DISRESPECT: Rubbish removed by NPWS after the illegal dance party held at Tallow Creek on New Year's Eve.
DISRESPECT: Rubbish removed by NPWS after the illegal dance party held at Tallow Creek on New Year's Eve.

Beach confrontation over dance party

BYRON Bay Boardriders were involved in a tense confrontation with revellers leaving an illegal dance party held at Tallow Beach on Sunday morning.

"We got to Tallows around 6.30 on Sunday morning and there were about 40-50 people and their vans sitting around in the carpark," Mr Cameron said.

"Another group of around 50 were still on the beach and others bringing up empty bottles from the beach in a blanket which were spilling in the carpark and breaking, so there was broken glass everywhere."

"We told them in no uncertain terms that what they were doing was illegal, and its not acceptable to stick your fingers up at the community the police and National Parks.

"They have no respect for the environment or the community and they need to be told they are not welcome here in the community.

"They light fires on the beach, throw bottles and rubbish around everywhere and us the natural environment as a toilet.

"We had families with kids there and there was no violence, we don't want that buit its time for the local surfing community to call out t this kind of anti social behaviour whn they see it happening, and call the police and National Parks."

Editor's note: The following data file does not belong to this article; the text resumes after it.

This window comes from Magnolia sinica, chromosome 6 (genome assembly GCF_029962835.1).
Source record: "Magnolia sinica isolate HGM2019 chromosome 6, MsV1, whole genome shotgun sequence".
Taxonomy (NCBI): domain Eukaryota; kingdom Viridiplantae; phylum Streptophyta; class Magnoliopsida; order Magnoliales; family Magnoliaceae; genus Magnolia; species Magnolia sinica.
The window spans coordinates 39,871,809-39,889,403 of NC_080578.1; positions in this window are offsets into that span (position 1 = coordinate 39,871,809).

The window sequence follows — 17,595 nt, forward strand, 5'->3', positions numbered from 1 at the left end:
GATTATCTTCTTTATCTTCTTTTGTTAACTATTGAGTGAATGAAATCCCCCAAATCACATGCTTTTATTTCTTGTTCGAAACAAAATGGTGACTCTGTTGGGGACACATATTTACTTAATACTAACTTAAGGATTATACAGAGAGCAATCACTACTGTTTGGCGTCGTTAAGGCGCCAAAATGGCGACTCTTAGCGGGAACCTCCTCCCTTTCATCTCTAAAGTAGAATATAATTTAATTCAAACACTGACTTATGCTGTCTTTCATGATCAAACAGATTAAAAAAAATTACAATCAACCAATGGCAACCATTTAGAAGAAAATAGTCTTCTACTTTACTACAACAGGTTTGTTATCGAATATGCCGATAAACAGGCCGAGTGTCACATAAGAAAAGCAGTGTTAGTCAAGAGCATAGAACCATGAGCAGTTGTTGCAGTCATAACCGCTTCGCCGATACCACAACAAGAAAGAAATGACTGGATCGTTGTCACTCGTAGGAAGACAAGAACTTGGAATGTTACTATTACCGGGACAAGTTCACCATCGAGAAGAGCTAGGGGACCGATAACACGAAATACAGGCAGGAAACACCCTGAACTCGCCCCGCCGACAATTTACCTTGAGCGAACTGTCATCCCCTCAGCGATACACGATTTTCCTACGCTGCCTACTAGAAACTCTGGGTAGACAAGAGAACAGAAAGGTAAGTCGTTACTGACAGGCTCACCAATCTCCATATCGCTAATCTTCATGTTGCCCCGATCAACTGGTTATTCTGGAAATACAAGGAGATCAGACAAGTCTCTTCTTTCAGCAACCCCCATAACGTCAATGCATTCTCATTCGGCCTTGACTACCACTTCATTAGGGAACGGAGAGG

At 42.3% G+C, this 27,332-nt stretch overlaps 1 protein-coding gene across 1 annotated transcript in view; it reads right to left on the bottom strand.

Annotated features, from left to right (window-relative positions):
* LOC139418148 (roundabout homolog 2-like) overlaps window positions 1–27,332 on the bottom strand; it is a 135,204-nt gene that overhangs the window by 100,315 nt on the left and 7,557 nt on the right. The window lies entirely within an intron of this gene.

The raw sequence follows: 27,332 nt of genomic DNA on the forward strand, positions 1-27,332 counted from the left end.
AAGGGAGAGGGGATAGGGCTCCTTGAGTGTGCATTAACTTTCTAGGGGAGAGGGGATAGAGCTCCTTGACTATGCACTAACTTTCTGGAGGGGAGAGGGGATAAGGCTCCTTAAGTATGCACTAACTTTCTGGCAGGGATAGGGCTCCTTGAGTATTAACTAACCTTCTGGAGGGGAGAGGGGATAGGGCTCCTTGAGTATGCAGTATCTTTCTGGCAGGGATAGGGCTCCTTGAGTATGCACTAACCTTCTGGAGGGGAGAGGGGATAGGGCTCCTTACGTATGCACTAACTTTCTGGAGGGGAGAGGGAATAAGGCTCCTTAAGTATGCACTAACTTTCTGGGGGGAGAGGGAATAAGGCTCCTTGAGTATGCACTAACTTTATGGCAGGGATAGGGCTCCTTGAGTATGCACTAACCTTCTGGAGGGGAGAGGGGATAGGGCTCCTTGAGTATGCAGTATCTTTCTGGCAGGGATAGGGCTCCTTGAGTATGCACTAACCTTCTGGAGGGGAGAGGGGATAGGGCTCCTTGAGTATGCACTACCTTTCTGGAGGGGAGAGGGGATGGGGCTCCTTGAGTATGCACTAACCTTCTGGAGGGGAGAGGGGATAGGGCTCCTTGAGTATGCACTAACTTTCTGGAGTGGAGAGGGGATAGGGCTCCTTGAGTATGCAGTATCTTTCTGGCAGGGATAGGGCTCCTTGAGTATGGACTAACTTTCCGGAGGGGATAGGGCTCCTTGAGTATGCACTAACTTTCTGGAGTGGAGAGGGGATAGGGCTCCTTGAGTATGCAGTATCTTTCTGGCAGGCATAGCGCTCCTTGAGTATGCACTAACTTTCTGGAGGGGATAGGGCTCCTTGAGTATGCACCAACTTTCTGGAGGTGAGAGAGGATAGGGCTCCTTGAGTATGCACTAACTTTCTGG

In the wake of the weekend's events The National Parks and Wildlife Service (NPWS) is continuing to step up patrols and call for information in an effort to curb illegal beach parties following another destructive illegal party in the Cosy Corner, located in the Cape Byron State Conservation Area.

NPWS Area Manager Sue Walker said Cosy Corner and Tallow Beach carpark was a mess on Sunday morning with rubbish, broken glass, human excrement and illegal camping, all damaging the environment. This greatly impacted on the approved community Byron Bay Boardriders surfing event.

"The safety of park visitors is paramount to NPWS, and illegal activities compromising people's safety will not be tolerated," Sue Walker said.

"Visitors are asked to report all illegal activities and anti-social behaviour seen in the park to the NPWS office or local police.

"Details of vehicles or descriptions of people involved in these activities can be made confidentially and all reports will be investigated.

"The NPWS staff and the Police were busy on Sunday morning dealing with this illegal party. Cleaning up the rubbish and human excrement after illegal parties places an unnecessary drain on staff resources.

"Beach parties, camping, alcohol, littering and fires in a National Park is illegal under the National Parks and Wildlife Act and poses fines. NPWS has previously fined organisers and is progressing prosecution for previous illegal parties at Tallow Creek. Early morning and late afternoon compliance patrols will continue and fines for illegal activities including dogs in park will be actioned.

"In these cases the illegal parties have not only harmed the environment but also presented a health and safety risk to park users.

"Cape Byron State Conservation Area and Arakwal National Park were created as part of a Native Title agreement between the Bundjalung of Byron Bay Arakwal people and the NSW Government and has enormous cultural significance to the local Aboriginal community. They are also special places for our wildlife and are a great place to enjoy the beach and the beautiful environment.

"Illegal parties and those vandalising the park disrupt the tranquil nature of these areas and it's the last thing the local community and visitors want to see or hear.

"Anyone with information is asked to contact NPWS on 6620 9300 or police in the interests of the entire community," Ms Walker said.

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